King shows speed: Raiders punter Marquette King doesn’t have to run much. Players at his position usually don’t, except as a last resort when chasing a return.

King ran forward this time, prompted by a uncharacteristically poor Jon Condo snap. He didn’t have room to punt so he took off running, converting a 4th-and-24 with a 27-yard run down the sideline. It was a move that showed great athleticism, one he

“I just picked the ball up and started running,” King said. “After I passed the orange sticks, I got a little light-headed and realized ‘I’m really running the ball right now.’ It’s been since high school that I ran from the punting formation. I came in as a wide receiver for Fort Valley State and was really good at punting so they stuck with me.”

King ran out without getting hit – a plus in the coaches minds – and extended a drive that ended with a game-icing touchdown from Latavius Murray.

Too many field goals: Sebastian Janikowski had four field goals on Sunday night, which isn’t always a positive sign for the Raiders offense. They let too many touchdown-scoring chances escape, which bothered offensive players despite the fact they scored 33 points.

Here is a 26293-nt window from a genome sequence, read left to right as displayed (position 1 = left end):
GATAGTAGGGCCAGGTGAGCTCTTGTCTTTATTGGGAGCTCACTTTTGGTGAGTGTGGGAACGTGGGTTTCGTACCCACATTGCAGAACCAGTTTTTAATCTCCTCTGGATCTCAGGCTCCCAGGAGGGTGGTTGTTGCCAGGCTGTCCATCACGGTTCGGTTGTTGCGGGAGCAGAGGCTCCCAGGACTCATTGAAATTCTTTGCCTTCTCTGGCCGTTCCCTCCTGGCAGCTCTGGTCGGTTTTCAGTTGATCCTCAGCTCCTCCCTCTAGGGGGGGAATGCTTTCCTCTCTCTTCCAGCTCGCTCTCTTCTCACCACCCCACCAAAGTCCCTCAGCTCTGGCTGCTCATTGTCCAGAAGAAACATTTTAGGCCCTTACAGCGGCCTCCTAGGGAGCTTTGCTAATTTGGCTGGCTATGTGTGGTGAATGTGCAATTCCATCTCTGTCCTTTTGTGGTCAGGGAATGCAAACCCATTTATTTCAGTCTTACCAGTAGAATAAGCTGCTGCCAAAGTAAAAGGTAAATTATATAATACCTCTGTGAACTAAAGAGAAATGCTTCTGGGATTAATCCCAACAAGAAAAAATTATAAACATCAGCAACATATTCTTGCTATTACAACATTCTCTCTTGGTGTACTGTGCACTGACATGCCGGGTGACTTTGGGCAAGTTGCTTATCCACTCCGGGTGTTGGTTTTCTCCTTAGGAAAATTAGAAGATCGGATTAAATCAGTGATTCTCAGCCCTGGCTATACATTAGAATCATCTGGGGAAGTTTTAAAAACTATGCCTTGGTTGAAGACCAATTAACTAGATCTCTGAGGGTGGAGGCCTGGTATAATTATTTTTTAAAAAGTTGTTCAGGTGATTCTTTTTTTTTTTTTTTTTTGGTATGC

“When we’re in the red zone, we want points,” Murray said. “That’s most important, but we need touchdowns over field goals. We have a lot of work to do and we’ll keep striving to get seven points over three.”

Winning turnover battle: The Raiders forced three turnovers against Jacksonville and didn’t give up any.

David Amerson had an interception. So did Reggie Nelson. Andre Holmes recovered a punt muffed by Rashad Greene. That’s a recipe for success, something that’s become common for this Raiders team.

They’ve forced three turnovers without coughing it up three times this season. They’ve ended up with a plus turnover ratio six times in seven games.

Notes: Raiders LB Bruce Irvin recorded his fourth forced fumble of the season against Jacksonville, which are the most by a Raiders since Nick Roach equaled that total in 2013. …DE Khalil Mack had his second sack in as many games, and now leads the team with three. … Nelson nabbed his second interception this year and has 32 since 2007, a total that leads all active safeties. …RB Latavius Murray has five touchdowns in seven games, the highest total in that span since 2005. … The Raiders are 4-0 on the road, a mark that hasn’t been matched since 2000.